Gaming Study Highlights Uphill Struggle For Atlantic City CasinosDecember 8, 2010 10:29 am
Statistical results from a recent Spectrum Gaming Group study has further confirmed the bad news for Atlantic City’s casinos, with time spent gambling and the amounts wagered by customers sharply down across the board.
Atlantic City’s 11 casinos have now experienced over 2 years of consecutive decline in their monthly revenue figures since its gaming industry hit a peak in late 2007.
For the purpose of the study the Spectrum Gaming Group choose a dramatic time frame which ran from 2006 until the third quarter of 2010, which has witnessed a major recession, as well as increased competition from neighbouring states, such as Pennsylvania.
During that period Atlantic City’s casino revenue has continued to decrease steadily from $5.2 billion in 2006, $3.9 billion in 2009 to its current $3.1 billion for the first 10 months of 2010.
Over that four year period gross gaming revenue has declined from $9.13 per hour in 2006 to $6.42 in the third quarter of 2010, while gross operating profit per visitor hour was also down a huge 61% from $2.74 in 2006 to its present $1.05.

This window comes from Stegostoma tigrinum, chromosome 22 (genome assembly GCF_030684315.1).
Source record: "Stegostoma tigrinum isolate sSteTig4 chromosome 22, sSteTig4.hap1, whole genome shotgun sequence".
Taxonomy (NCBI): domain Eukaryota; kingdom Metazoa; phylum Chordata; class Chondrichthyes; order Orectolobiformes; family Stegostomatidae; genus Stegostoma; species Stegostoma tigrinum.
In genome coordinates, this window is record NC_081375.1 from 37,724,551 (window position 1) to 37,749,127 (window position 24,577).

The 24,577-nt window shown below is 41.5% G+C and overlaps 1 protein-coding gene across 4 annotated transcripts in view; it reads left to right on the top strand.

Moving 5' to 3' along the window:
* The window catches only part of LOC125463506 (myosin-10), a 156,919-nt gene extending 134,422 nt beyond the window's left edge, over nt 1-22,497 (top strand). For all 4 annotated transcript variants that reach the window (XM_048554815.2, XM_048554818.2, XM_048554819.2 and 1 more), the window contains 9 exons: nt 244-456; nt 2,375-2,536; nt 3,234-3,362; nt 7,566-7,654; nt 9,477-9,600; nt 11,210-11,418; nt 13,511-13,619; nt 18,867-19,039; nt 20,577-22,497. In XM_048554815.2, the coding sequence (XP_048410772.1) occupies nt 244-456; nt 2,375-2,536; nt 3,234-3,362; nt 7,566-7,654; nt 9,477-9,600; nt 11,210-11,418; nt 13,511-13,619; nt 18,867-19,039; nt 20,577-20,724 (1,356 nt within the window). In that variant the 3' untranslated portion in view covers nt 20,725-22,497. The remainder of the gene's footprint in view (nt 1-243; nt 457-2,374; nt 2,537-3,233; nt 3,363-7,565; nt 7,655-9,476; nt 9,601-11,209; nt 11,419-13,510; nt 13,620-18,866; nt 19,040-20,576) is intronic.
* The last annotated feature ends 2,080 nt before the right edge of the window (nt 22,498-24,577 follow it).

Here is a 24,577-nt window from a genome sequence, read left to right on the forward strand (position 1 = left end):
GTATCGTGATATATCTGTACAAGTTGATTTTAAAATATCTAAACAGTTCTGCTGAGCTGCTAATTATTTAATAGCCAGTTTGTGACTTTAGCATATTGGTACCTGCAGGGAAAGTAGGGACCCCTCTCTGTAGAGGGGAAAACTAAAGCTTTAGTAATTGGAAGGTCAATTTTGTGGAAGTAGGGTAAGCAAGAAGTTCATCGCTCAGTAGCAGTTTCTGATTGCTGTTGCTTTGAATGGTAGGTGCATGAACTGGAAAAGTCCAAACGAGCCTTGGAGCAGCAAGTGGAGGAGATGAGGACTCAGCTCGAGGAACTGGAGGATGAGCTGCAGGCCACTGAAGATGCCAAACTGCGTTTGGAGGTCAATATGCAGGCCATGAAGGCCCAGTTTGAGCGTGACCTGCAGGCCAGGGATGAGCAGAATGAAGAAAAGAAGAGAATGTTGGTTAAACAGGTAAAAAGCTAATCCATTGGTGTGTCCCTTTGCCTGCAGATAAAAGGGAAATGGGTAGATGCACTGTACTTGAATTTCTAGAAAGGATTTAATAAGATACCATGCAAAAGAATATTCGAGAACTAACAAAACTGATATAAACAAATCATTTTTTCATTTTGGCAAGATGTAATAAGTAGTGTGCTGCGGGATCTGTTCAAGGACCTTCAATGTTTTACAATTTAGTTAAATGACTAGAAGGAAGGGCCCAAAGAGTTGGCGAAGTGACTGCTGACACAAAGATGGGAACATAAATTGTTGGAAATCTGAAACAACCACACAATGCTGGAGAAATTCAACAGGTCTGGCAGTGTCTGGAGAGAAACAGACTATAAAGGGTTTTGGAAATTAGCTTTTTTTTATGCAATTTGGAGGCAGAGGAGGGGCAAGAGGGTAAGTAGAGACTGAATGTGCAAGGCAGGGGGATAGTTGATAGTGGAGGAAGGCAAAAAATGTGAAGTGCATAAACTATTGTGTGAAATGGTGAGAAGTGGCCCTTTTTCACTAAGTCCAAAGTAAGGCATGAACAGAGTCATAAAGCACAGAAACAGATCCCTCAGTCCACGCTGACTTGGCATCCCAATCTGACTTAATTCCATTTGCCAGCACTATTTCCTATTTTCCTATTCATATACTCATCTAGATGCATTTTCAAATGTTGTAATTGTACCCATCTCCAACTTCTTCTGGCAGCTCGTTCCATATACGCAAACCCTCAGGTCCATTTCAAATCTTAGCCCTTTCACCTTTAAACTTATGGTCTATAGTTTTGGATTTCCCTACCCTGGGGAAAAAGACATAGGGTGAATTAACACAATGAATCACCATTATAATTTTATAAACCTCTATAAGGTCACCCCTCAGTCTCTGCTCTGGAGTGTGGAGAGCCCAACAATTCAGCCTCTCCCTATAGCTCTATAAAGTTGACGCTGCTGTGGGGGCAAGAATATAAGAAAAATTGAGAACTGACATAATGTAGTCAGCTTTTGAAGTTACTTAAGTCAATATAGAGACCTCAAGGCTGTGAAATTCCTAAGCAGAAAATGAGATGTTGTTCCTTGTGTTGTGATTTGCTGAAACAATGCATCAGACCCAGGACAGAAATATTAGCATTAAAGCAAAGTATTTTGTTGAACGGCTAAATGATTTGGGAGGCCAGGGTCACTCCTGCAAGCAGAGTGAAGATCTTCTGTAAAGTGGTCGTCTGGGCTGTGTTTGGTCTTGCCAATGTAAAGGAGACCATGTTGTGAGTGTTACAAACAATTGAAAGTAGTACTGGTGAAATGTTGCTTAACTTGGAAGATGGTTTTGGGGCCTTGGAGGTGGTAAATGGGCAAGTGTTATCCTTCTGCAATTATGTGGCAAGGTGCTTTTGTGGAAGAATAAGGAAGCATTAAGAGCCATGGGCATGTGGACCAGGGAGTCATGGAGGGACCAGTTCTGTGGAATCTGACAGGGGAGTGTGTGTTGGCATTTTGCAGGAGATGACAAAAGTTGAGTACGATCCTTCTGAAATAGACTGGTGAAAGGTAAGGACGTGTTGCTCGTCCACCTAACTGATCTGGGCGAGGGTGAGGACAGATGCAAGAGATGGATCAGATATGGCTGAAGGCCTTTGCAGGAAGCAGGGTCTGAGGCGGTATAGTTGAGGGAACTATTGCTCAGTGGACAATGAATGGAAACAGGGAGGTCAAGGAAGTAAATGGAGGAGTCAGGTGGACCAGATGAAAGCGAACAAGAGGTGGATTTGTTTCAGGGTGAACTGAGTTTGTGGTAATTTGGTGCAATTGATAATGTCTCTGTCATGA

The only exceptions to the rule are Atlantic City’s Trump Plaza Hotel Casino, Caesars Atlantic City and Bally’s Atlantic City which saw their gross gaming revenue per visitor hour increase by over 11% during the time period.
The Spectrum Gaming Group report widely reflects the reality of what Atlantic City casino customers have been witnessing for themselves, with regular visitor 69-year-old retiree George Cosgrove commenting:
“It’s easy to see for yourself — go in there, and there’s hardly anybody in there [Atlantic City Hilton Casino Resort]. There’s probably half of what there was on a weekday a year ago. The business is just not there.”
“We are definitely watching our money more closely. We’d love to keep doing things the way we used to, but we just can’t.”
Despite the figures striking a pessimistic note, Caesars Entertainment Corp’s Don Marrandino said he believed the report highlights the fact that the profile of Atlantic City’s visitors have now dramatically changed from day-tripping gamblers to vacationers and convention attendees. Striking an optimistic note, Marrandino stated:
“We have to continue to expand the amenities we offer and do a better job in the convention business. Some of the drop in spending is due to the recession, and we should get some of that back. But to make up for the lost revenue from gambling, we have to make more money from our nightclubs, food and beverage and convention business.”